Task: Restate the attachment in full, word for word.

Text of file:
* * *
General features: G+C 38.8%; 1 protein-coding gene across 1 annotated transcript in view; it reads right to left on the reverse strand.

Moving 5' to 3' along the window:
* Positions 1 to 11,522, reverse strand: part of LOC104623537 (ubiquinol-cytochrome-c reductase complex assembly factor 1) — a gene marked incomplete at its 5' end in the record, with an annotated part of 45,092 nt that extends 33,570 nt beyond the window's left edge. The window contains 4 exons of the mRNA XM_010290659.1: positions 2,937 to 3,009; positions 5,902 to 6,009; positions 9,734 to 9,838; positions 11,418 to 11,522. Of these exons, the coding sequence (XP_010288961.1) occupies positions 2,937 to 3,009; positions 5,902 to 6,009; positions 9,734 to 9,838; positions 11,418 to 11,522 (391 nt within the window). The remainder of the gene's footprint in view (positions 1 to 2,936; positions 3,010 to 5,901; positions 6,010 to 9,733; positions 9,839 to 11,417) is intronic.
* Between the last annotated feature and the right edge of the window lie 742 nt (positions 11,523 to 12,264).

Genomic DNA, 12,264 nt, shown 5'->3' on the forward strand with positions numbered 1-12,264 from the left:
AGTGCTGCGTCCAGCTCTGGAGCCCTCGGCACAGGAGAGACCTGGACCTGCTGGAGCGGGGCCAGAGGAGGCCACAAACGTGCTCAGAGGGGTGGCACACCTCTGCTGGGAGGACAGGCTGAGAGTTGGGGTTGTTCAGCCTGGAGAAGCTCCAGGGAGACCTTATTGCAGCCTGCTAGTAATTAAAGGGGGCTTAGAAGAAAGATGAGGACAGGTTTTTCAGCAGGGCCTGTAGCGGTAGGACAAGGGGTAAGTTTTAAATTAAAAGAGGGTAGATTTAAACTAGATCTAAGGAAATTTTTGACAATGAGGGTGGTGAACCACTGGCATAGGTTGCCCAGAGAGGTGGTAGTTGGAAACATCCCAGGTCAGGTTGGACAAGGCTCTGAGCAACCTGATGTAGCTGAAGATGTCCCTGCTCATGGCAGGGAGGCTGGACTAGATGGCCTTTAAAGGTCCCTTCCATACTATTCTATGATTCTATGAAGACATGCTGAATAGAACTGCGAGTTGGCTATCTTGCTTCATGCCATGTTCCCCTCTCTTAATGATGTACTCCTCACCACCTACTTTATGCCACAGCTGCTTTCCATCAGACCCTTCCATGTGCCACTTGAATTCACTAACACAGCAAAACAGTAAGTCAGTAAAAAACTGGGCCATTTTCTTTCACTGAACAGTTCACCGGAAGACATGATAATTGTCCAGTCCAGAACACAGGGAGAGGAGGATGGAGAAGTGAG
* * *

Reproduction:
General features: G+C 38.8%; 1 protein-coding gene across 1 annotated transcript in view; it reads right to left on the reverse strand.

Moving 5' to 3' along the window:
* Positions 1 to 11,522, reverse strand: part of LOC104623537 (ubiquinol-cytochrome-c reductase complex assembly factor 1) — a gene marked incomplete at its 5' end in the record, with an annotated part of 45,092 nt that extends 33,570 nt beyond the window's left edge. The window contains 4 exons of the mRNA XM_010290659.1: positions 2,937 to 3,009; positions 5,902 to 6,009; positions 9,734 to 9,838; positions 11,418 to 11,522. Of these exons, the coding sequence (XP_010288961.1) occupies positions 2,937 to 3,009; positions 5,902 to 6,009; positions 9,734 to 9,838; positions 11,418 to 11,522 (391 nt within the window). The remainder of the gene's footprint in view (positions 1 to 2,936; positions 3,010 to 5,901; positions 6,010 to 9,733; positions 9,839 to 11,417) is intronic.
* Between the last annotated feature and the right edge of the window lie 742 nt (positions 11,523 to 12,264).

Genomic DNA, 12,264 nt, shown 5'->3' on the forward strand with positions numbered 1-12,264 from the left:
AGTGCTGCGTCCAGCTCTGGAGCCCTCGGCACAGGAGAGACCTGGACCTGCTGGAGCGGGGCCAGAGGAGGCCACAAACGTGCTCAGAGGGGTGGCACACCTCTGCTGGGAGGACAGGCTGAGAGTTGGGGTTGTTCAGCCTGGAGAAGCTCCAGGGAGACCTTATTGCAGCCTGCTAGTAATTAAAGGGGGCTTAGAAGAAAGATGAGGACAGGTTTTTCAGCAGGGCCTGTAGCGGTAGGACAAGGGGTAAGTTTTAAATTAAAAGAGGGTAGATTTAAACTAGATCTAAGGAAATTTTTGACAATGAGGGTGGTGAACCACTGGCATAGGTTGCCCAGAGAGGTGGTAGTTGGAAACATCCCAGGTCAGGTTGGACAAGGCTCTGAGCAACCTGATGTAGCTGAAGATGTCCCTGCTCATGGCAGGGAGGCTGGACTAGATGGCCTTTAAAGGTCCCTTCCATACTATTCTATGATTCTATGAAGACATGCTGAATAGAACTGCGAGTTGGCTATCTTGCTTCATGCCATGTTCCCCTCTCTTAATGATGTACTCCTCACCACCTACTTTATGCCACAGCTGCTTTCCATCAGACCCTTCCATGTGCCACTTGAATTCACTAACACAGCAAAACAGTAAGTCAGTAAAAAACTGGGCCATTTTCTTTCACTGAACAGTTCACCGGAAGACATGATAATTGTCCAGTCCAGAACACAGGGAGAGGAGGATGGAGAAGTGAG